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Having Words with Hudson Riehle Senior Vp of Research & Information Services, National Restaurant Association

Having Words with Hudson Riehle Senior Vp of Research & Information Services, National Restaurant Association

Economic forecasts have been peppered this month with predictions of an upcoming recession, as reports of negative indicators from jobs to spending have surfaced. While most restaurant operators and observers remain unconvinced that a true recession will hit the U.S. economy, the state of the consumer and his or her spending habits is top of mind.

At the National Restaurant Association, Hudson Riehle, senior vice president of research and information services, analyzes economic indicators with a fine-tooth comb to provide the foodservice industry with the projections and context needed to make various business decisions.

Riehle says he is not convinced a recession is looming, and he has tremendous faith in consumer spending habits, which have recently continued to grow despite weakening indicators. Still, in a period of slow economic growth, foodservice executives need to remember that “serious business planning is key.”

What are you seeing right now in terms of the general economy and what restaurant operators should be watching?

Growth in real disposable income is in the low 3-percent range in August, and in July it was up 0.5 percent, which is a solid increase. So, overall income growth remains solid.

Plus, gas prices have trended downward, and that’s a positive for the industry. July was a record-high sales volume month for the industry overall. Obviously, there are challenges in some segments, but the industry is doing well as a whole. Preliminary sales for August are looking similar to July.

There is no doubt that economic growth overall is moderating. We are in one of the lowest GDP [gross domestic product] growth ranges, at an annualized rate in the low 2-percent range.

It’s important to point out that it’s not anemic growth and not negative. But it is a slower growth environment.


AGE: 53EDUCATION: bachelor of arts degree from Skidmore College in Saratoga, N.Y.; master of business administration from the University of Pennsylvania’s Wharton SchoolHOMETOWN: CincinnatiADDITIONAL EXPERIENCE: appointed to the Bureau of Labor Statistics Business Research Advisory CouncilFUN FACT: included in the current edition of “Who’s Who in America”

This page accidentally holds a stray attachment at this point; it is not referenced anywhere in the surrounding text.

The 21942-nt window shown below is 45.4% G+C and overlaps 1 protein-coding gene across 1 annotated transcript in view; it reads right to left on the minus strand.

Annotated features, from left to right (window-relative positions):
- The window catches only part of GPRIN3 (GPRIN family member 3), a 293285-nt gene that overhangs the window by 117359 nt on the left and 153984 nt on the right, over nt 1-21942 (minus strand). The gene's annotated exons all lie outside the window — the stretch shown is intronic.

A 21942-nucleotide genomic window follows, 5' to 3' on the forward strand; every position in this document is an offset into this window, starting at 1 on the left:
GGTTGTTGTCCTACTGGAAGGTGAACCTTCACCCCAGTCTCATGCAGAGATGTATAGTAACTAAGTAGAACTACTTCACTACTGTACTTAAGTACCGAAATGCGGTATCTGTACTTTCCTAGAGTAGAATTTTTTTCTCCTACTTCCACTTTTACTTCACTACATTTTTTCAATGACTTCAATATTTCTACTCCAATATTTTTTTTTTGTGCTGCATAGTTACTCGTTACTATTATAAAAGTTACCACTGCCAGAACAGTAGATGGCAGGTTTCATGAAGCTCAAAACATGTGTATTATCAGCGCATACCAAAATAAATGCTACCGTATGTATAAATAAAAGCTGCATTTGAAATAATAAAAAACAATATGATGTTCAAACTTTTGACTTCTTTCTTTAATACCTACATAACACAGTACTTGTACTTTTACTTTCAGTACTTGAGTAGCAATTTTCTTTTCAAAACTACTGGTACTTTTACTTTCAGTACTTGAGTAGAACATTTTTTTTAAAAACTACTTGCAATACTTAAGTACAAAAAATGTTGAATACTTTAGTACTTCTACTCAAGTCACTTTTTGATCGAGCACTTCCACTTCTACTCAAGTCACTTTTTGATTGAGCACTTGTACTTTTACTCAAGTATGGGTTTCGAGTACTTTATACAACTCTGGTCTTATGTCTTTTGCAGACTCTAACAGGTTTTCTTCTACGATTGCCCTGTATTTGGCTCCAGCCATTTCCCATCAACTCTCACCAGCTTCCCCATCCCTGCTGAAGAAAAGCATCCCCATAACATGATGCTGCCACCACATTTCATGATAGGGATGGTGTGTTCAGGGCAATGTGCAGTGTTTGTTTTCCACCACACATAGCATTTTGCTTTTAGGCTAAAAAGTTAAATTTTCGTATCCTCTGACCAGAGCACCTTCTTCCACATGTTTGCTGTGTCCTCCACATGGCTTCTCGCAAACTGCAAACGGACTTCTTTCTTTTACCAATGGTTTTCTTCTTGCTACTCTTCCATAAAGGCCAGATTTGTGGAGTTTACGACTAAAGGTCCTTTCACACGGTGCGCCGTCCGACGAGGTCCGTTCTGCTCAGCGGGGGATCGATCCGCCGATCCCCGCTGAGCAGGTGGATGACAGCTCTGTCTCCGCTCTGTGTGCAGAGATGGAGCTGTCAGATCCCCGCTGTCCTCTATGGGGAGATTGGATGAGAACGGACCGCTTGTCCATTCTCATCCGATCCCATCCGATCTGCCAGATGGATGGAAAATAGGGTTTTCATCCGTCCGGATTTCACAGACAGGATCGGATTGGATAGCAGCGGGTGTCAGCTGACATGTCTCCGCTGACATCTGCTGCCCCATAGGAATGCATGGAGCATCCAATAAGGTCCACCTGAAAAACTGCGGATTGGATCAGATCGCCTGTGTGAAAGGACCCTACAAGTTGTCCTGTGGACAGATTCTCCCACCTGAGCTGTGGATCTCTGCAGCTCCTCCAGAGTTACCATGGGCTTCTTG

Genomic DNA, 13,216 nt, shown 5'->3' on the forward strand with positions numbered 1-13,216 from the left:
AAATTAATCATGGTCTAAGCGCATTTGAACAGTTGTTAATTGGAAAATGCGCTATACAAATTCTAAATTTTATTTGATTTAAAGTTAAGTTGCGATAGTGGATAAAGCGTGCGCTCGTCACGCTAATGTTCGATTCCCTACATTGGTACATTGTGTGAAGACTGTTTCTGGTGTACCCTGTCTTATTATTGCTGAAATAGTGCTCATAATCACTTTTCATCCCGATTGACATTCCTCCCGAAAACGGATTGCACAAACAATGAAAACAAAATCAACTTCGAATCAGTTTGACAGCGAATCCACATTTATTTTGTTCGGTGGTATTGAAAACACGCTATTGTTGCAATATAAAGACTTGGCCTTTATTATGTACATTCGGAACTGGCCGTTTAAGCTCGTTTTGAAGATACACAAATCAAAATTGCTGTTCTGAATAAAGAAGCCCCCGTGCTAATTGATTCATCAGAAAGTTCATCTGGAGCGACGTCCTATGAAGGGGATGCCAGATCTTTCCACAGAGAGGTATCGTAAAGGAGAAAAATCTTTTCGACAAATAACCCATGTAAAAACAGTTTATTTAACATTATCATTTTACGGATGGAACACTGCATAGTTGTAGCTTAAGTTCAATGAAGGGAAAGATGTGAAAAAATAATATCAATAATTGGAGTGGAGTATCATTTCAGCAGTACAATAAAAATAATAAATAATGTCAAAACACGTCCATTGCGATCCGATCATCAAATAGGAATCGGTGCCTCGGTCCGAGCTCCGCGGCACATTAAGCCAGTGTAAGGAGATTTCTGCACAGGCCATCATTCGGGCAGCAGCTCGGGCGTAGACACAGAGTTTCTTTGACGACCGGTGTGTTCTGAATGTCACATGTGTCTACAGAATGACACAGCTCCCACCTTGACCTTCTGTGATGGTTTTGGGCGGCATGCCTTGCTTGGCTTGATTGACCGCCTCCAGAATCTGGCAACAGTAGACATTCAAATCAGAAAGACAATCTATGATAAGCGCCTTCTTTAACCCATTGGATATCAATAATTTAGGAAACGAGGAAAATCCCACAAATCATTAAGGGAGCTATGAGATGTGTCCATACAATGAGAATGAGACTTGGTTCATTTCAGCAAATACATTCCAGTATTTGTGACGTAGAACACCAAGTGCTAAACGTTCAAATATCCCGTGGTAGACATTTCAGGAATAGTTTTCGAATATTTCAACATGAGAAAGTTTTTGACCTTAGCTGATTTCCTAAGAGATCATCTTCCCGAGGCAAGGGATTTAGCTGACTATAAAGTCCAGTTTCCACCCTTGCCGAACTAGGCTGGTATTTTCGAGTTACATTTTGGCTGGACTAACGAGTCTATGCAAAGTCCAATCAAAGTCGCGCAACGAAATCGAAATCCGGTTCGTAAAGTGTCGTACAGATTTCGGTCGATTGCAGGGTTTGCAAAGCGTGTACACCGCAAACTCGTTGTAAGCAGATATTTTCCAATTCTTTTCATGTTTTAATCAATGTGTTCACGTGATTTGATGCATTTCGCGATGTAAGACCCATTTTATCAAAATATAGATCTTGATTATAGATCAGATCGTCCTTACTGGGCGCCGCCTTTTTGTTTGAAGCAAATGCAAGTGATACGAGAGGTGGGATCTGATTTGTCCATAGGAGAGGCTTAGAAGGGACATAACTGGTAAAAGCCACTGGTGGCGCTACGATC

If the economy does hit a recession, or even a recessionlike period, what can the foodservice industry expect?

Consumers overall continue to allocate a greater portion of the food dollar to away-from-home meals. The overall foodservice industry will grow because of consumers’ unrelenting demand for the industry’s products and services.

If there is substantial weakness in the underlying economy, the restaurant industry will face challenges, obviously.

But the industry as a whole is much more ingrained in a typical American’s life today, and that fact becomes more present in softer economic-growth times.

Have menu prices increased more than you had initially expected, and is that a danger to sustaining traffic?

Menu prices so far this year through July are running up 3.4 percent, which is the highest increase since at least the early-to-mid 1990s.

[The National Restaurant Association] had predicted an annual 2.9-percent increase in menu prices. It shows how challenging it is on the cost side.

But it is important to note the gap that is occurring between grocery store price inflation and restaurant price inflation.

Grocery store pricing is at a higher rate than restaurants, with a 4.6-percent clip, so there is room in the restaurant industry.

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